One Day, David Nicholls

Knopf Doubleday, 2010

I was into this book after the first chapter. The concept isn’t all that original – it’s an on-again off-again romance story about how two people’s lives intertwine (or not) over the course of 20 long years. But there’s still something special about the protagonists. Em and Dex, Dex and Em – you learn to love the way these two throw around their own names like that. Not to mention insults and compliments…

There’s something very familiar about the way Dexter and Emma interact – there are moments of intense frustration, and moments of intense admiration – quite simply, they are like best friends everywhere. (Only throw in a bit of lust and yearning in there, also.) I think this is why this book resonates so much with me. It completely captures the ins and outs of friendship – which should be at the heart of every great love story.

The thing that makes this novel really special, however, is that although it’s big, and cerebral, and epically romantic, it’s also…plain. Like I said, the concept is nothing new. Nicholls did something genius, though, when he decided only to let us glimpse these guys’ lives once every year. Because every momentous occasion in our lives does not happen on one day, the reader sometimes feels as though they’ve missed important events. Nicholls doesn’t leave it hanging, though, and the trade-off he makes instead is sweet: we get to see what the day-to-day looks like. Like I said – plain. To me, this approach makes the romance all the more profound. Catching up with Dex and Em but once every year meant we got to see how two very regular – sometimes boring, sometimes interesting – people became capable of true love because of those everyday things that happened to them.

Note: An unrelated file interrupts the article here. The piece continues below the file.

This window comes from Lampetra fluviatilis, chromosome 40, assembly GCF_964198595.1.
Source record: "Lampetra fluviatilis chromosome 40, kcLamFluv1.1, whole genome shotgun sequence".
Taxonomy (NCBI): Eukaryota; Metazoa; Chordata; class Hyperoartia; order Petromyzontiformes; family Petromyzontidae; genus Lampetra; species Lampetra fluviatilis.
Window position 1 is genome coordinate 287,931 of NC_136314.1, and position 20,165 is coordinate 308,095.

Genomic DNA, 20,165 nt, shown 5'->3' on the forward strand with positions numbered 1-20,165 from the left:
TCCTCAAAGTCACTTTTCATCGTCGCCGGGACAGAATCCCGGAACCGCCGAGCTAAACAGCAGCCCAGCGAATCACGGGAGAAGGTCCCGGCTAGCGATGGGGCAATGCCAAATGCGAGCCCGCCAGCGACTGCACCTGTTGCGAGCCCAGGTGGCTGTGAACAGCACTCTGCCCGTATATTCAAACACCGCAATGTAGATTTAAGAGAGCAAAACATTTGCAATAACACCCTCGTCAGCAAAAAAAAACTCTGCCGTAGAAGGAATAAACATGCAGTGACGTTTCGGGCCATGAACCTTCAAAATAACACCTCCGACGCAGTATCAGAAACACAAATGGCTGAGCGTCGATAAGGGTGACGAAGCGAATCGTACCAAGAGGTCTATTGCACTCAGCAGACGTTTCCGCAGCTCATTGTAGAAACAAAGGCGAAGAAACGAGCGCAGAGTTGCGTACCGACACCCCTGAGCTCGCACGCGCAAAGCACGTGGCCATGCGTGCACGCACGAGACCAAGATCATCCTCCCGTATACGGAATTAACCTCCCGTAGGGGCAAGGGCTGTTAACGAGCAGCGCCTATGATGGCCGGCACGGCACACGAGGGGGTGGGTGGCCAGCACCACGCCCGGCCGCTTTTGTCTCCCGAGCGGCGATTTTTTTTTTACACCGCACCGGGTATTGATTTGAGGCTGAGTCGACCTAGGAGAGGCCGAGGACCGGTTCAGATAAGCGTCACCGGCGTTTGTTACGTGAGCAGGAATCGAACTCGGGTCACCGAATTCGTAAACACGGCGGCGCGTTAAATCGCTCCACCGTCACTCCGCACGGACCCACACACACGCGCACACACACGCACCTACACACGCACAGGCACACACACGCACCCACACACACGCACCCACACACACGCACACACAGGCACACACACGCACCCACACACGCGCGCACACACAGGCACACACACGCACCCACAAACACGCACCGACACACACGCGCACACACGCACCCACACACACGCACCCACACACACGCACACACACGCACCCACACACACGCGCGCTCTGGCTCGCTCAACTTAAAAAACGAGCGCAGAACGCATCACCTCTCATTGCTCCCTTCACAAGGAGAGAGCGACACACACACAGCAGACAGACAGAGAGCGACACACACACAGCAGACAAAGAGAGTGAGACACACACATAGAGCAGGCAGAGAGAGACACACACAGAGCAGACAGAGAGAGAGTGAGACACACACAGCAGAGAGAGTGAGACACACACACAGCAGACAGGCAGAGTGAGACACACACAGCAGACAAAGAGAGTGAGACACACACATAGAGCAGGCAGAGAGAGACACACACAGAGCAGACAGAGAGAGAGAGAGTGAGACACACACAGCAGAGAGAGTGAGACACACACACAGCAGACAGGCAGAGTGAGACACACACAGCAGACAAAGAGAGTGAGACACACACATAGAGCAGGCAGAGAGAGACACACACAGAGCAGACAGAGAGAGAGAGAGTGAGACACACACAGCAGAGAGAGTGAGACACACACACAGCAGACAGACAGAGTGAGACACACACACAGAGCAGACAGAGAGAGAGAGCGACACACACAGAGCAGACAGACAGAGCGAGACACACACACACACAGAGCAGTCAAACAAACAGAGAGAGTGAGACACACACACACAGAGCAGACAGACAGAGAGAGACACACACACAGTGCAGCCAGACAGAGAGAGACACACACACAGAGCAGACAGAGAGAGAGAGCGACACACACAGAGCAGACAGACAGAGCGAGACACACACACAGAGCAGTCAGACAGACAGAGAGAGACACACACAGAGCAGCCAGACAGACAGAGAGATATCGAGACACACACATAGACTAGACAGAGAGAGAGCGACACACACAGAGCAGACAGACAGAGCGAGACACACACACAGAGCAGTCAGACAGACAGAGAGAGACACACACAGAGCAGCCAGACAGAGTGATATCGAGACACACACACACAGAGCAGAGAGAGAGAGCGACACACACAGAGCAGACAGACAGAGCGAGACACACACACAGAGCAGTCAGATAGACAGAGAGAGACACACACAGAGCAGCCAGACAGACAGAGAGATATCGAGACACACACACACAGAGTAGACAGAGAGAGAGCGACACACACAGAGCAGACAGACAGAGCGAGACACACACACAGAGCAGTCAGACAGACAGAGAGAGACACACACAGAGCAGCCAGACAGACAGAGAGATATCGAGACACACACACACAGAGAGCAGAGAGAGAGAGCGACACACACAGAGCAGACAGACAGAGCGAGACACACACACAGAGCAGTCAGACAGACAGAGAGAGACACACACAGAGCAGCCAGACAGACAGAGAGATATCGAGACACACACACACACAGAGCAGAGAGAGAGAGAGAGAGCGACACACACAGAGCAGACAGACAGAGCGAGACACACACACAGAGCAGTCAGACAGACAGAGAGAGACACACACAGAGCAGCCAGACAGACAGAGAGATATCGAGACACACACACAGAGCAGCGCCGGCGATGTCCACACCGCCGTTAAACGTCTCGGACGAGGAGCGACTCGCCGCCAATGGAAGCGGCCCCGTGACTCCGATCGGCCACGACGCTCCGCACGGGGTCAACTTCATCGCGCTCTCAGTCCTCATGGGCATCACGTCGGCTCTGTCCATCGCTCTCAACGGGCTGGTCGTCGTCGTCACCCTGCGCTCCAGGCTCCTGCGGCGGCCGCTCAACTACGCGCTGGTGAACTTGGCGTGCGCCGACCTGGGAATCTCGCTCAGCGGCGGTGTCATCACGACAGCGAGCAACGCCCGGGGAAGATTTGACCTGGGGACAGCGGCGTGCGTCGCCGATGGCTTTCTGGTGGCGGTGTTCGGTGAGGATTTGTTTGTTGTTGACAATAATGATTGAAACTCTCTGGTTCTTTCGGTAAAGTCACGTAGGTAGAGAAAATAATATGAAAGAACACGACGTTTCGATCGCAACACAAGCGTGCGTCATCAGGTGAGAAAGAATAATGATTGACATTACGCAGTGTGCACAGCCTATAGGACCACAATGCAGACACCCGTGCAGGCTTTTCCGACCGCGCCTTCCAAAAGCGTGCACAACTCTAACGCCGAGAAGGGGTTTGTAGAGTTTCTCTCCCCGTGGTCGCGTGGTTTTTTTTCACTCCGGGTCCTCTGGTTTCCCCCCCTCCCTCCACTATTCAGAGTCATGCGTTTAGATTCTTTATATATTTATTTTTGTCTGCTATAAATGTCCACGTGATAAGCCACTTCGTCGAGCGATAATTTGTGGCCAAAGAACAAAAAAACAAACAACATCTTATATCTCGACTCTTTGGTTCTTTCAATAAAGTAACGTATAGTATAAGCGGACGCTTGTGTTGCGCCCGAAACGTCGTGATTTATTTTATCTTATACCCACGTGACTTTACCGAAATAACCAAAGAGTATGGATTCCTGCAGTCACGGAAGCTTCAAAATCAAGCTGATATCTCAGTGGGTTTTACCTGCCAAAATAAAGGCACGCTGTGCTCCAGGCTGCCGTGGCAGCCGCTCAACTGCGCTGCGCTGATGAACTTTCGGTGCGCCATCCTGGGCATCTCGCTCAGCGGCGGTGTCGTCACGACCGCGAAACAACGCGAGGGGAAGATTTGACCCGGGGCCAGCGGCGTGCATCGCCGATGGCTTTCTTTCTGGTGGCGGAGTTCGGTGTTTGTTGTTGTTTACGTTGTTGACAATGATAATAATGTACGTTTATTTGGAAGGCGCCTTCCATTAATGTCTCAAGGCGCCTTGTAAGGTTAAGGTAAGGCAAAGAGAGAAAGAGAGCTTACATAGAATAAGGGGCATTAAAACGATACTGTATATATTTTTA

For me, there was nothing wrong with this novel. It’s not my favourite by a long shot, but it’s beautifully and honestly written, and perfectly paced despite its spliced nature. I say: read it.

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